Joe Saunders is a back-of-the-rotation pitcher who won a bunch of games on a strong Angels team, and in doing so managed to convince some folks that he was something more. He doesn't strike many batters out, and he's not amazing at limiting his walks, either, but he does induce a ground ball just under a 50% of the time. If his defense and his luck is on, he can succeed.
Despite a four-pitch repertoire that looks deep, Saudners actually has a very wide platoon split for a starter, with an awful career 5.01 FIP against righties but a respectable 3.26 FIP against lefties (from FanGraphs). Saunders lives off his two-seam fastball that sits right on 90 mph with very good run. Against righties, his second pitch is the changeup, which averaged 83 mph in 2014 (according to Brooks Baseball). The movement on the pitch looks okay, but he doesn't get a ton of swing and misses with it (he does get GBs), perhaps due to the lack of velocity separation from his fastball.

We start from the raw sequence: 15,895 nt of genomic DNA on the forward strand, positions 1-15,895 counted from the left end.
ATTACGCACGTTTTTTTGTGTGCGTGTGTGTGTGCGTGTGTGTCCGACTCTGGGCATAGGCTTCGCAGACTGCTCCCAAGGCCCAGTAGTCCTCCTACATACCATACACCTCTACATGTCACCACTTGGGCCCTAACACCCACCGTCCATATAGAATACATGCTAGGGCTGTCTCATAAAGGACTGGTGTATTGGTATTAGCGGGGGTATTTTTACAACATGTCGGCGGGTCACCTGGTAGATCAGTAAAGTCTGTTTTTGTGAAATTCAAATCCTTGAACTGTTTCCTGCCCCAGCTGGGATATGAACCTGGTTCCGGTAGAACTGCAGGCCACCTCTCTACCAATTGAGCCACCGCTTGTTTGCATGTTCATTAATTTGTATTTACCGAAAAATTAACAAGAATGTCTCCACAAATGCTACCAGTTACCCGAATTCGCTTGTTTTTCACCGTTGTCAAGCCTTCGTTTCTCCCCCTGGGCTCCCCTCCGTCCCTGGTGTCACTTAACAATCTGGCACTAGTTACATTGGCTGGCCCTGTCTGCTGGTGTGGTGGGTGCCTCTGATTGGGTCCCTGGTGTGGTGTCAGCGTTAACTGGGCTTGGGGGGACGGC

Against lefties, though, Saunders changes entirely. He basically scraps his changeup entirely and emphasizes his slider instead, which is a putaway pitch (38% whiff/swing in 2014). And while he uses his curve against both lefties and righties, it's much more difficult for the lefties to handle, both creating more whiffs and more groundballs than it did against the opposite-handed batters.
Tonight is a game for the Rays' right-handed platoon players to shine. Saunders both lacks the weapons to attack them, and pitches predictably when facing them (if I was the Texas pitching coach I'd be asking for more sliders early in the count, but old dogs and all). There are no sure things in baseball, but you construct your lineup to give it a chance to succeed, and tonight the Rays should have that chance.